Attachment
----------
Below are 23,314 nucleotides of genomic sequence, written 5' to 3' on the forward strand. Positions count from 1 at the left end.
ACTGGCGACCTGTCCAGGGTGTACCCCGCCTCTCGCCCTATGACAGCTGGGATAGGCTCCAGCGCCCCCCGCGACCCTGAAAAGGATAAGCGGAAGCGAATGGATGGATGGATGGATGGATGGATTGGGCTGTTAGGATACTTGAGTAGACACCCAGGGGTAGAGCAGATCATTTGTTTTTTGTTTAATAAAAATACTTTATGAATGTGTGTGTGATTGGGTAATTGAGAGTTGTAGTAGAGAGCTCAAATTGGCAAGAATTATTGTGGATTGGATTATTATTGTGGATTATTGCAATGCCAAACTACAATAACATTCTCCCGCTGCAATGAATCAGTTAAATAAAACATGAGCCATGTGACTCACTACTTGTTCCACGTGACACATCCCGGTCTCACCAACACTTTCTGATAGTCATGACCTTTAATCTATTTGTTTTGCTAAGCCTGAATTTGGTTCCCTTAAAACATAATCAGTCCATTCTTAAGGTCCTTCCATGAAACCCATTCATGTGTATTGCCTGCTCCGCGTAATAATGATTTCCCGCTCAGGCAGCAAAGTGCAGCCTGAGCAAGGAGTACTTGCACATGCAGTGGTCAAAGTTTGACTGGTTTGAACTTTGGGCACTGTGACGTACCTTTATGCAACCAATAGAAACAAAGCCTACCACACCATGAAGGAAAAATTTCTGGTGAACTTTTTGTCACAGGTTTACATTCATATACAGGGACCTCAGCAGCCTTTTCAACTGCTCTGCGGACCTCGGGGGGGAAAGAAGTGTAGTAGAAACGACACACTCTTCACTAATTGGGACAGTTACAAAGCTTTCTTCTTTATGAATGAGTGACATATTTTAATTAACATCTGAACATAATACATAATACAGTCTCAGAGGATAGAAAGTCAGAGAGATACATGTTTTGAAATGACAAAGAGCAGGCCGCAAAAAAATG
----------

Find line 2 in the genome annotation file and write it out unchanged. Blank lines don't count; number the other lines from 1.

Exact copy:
ACTGGCGACCTGTCCAGGGTGTACCCCGCCTCTCGCCCTATGACAGCTGGGATAGGCTCCAGCGCCCCCCGCGACCCTGAAAAGGATAAGCGGAAGCGAATGGATGGATGGATGGATGGATGGATTGGGCTGTTAGGATACTTGAGTAGACACCCAGGGGTAGAGCAGATCATTTGTTTTTTGTTTAATAAAAATACTTTATGAATGTGTGTGTGATTGGGTAATTGAGAGTTGTAGTAGAGAGCTCAAATTGGCAAGAATTATTGTGGATTGGATTATTATTGTGGATTATTGCAATGCCAAACTACAATAACATTCTCCCGCTGCAATGAATCAGTTAAATAAAACATGAGCCATGTGACTCACTACTTGTTCCACGTGACACATCCCGGTCTCACCAACACTTTCTGATAGTCATGACCTTTAATCTATTTGTTTTGCTAAGCCTGAATTTGGTTCCCTTAAAACATAATCAGTCCATTCTTAAGGTCCTTCCATGAAACCCATTCATGTGTATTGCCTGCTCCGCGTAATAATGATTTCCCGCTCAGGCAGCAAAGTGCAGCCTGAGCAAGGAGTACTTGCACATGCAGTGGTCAAAGTTTGACTGGTTTGAACTTTGGGCACTGTGACGTACCTTTATGCAACCAATAGAAACAAAGCCTACCACACCATGAAGGAAAAATTTCTGGTGAACTTTTTGTCACAGGTTTACATTCATATACAGGGACCTCAGCAGCCTTTTCAACTGCTCTGCGGACCTCGGGGGGGAAAGAAGTGTAGTAGAAACGACACACTCTTCACTAATTGGGACAGTTACAAAGCTTTCTTCTTTATGAATGAGTGACATATTTTAATTAACATCTGAACATAATACATAATACAGTCTCAGAGGATAGAAAGTCAGAGAGATACATGTTTTGAAATGACAAAGAGCAGGCCGCAAAAAAATG